Attractive People Less Likely To Get Sick, Study Shows

A new study shows that the more physically attractive people are, the less likely they’ll have tinnitus, asthma, diabetes, depression and high blood pressure.

Researchers at the University of Cincinnati studied 15,000 men and women aged 24 to 35 who have been followed since they were 10, according to the Daily Mail. They did face-to-face interviews and questionnaires, analysis of health data and face-to-face physical attractiveness assessment. Their findings will be published in the journal “Evolution And Human Behaviour.”

Both men and women who were rated as very physically attractive were more positive about their health and said that they feel healthy.

Evolution is one theory for better health in attractive people because they have a higher likelihood of having more children. But there researchers are still investigating other theories.

“People think that ‘what is beautiful is good,’ and we call this a halo effect,” said Dr. Viren Swami, reader in psychology at the University of Westminster. “Attractive people are perceived as having all kinds of wonderful, positive qualities, and seen as being happier, more popular, more successful, and so on.”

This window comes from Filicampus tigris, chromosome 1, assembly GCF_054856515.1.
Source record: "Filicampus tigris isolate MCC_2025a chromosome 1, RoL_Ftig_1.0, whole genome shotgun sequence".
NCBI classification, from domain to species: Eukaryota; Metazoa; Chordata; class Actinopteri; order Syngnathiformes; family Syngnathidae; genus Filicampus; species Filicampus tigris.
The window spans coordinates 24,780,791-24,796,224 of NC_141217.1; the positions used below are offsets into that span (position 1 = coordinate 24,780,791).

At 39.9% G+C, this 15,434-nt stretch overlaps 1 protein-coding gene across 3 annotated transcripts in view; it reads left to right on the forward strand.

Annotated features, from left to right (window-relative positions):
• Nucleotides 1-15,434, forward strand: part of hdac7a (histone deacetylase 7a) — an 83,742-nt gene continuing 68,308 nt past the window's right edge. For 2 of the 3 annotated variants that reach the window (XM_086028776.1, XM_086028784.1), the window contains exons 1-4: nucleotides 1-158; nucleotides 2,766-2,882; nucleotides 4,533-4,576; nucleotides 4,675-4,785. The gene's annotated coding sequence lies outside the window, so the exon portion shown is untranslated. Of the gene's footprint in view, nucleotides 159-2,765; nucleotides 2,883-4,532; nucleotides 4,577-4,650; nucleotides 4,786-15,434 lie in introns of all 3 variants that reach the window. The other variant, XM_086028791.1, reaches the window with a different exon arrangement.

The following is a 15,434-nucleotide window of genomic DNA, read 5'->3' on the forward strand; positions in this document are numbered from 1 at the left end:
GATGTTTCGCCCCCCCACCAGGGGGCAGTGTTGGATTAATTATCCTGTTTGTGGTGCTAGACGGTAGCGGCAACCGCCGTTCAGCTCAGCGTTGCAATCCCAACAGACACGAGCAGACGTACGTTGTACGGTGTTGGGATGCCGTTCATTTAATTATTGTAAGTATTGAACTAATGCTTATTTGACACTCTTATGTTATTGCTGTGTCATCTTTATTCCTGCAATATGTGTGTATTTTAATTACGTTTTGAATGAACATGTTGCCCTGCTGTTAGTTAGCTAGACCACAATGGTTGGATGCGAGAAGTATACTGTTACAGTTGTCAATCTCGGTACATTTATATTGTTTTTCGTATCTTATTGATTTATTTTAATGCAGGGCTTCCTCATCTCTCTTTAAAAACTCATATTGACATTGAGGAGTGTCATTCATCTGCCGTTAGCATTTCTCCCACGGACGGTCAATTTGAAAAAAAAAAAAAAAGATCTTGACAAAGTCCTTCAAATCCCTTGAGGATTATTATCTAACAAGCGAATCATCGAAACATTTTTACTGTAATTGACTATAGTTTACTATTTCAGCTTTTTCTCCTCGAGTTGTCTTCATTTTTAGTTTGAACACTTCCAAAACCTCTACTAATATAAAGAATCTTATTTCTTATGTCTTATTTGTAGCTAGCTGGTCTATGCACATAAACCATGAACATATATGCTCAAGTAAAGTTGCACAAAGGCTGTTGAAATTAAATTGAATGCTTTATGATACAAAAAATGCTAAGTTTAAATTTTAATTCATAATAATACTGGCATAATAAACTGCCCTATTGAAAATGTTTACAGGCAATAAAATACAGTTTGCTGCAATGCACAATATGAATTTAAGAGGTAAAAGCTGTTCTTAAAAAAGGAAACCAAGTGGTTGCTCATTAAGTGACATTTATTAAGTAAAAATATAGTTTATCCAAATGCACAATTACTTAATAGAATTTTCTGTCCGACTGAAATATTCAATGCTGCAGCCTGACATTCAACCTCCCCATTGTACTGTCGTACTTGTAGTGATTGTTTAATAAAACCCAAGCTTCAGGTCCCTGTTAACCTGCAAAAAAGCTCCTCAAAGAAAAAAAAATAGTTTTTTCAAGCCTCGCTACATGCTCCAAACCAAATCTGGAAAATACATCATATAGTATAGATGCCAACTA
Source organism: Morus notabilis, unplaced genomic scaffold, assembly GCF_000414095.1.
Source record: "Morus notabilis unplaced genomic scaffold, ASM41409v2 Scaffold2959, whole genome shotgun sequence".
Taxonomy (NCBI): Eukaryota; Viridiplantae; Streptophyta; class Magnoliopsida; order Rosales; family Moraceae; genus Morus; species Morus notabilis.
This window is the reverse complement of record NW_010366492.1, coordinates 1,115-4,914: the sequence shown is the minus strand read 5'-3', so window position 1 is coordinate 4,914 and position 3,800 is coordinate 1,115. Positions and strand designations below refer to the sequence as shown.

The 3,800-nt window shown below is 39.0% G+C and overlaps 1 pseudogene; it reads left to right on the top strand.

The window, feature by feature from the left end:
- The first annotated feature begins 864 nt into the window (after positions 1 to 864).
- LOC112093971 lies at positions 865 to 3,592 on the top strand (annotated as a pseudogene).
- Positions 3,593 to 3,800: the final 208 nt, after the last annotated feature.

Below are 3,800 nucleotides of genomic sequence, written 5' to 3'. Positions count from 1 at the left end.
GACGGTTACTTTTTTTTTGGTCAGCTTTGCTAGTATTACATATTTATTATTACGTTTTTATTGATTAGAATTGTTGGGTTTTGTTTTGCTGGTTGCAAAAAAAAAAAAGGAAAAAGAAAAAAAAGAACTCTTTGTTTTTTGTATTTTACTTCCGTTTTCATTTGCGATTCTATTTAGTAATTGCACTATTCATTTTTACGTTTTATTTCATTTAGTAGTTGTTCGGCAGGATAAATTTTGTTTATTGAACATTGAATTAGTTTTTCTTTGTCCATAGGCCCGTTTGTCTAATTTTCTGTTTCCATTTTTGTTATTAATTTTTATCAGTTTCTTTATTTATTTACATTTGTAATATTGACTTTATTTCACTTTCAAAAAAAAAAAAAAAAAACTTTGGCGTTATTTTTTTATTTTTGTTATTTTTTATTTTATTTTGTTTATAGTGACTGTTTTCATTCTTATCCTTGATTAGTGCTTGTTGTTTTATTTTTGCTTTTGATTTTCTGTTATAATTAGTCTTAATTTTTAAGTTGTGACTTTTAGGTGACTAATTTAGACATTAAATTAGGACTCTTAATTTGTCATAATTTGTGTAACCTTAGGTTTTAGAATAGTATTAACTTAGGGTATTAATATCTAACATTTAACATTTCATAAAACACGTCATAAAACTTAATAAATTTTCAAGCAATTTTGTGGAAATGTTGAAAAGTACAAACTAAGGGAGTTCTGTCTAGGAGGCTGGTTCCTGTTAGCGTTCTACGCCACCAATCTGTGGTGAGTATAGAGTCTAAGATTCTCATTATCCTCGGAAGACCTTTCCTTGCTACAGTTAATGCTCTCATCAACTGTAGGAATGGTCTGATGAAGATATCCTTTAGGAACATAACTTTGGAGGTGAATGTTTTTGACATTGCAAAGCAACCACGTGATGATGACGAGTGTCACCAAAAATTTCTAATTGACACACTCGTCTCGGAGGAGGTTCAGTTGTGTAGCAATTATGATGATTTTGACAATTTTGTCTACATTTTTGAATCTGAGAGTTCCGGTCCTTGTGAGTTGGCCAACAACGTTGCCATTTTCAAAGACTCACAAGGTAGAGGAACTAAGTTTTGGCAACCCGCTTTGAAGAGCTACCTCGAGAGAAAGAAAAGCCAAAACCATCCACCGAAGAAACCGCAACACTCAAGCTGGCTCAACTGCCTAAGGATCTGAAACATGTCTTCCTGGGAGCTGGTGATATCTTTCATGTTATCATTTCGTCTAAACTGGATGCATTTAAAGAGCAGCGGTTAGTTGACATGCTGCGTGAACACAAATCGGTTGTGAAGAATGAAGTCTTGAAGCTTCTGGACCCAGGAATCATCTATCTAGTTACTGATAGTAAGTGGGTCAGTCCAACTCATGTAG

“We also treat them more positively than less attractive people,” he said. “This being the case, it’s quite possible that the health benefits of being attractive are the result of this better treatment.”

Swami also said that attractive people are “more likely to be hired, less likely to be fired, and receive a higher starting wage,” which could affect their happiness in life.

“So, the health benefit may be an indirect outcome of better treatment in societies that value attractiveness,” he said. “I’m not suggesting the evolutionary perspective is incorrect, only that it’s not the full explanation.”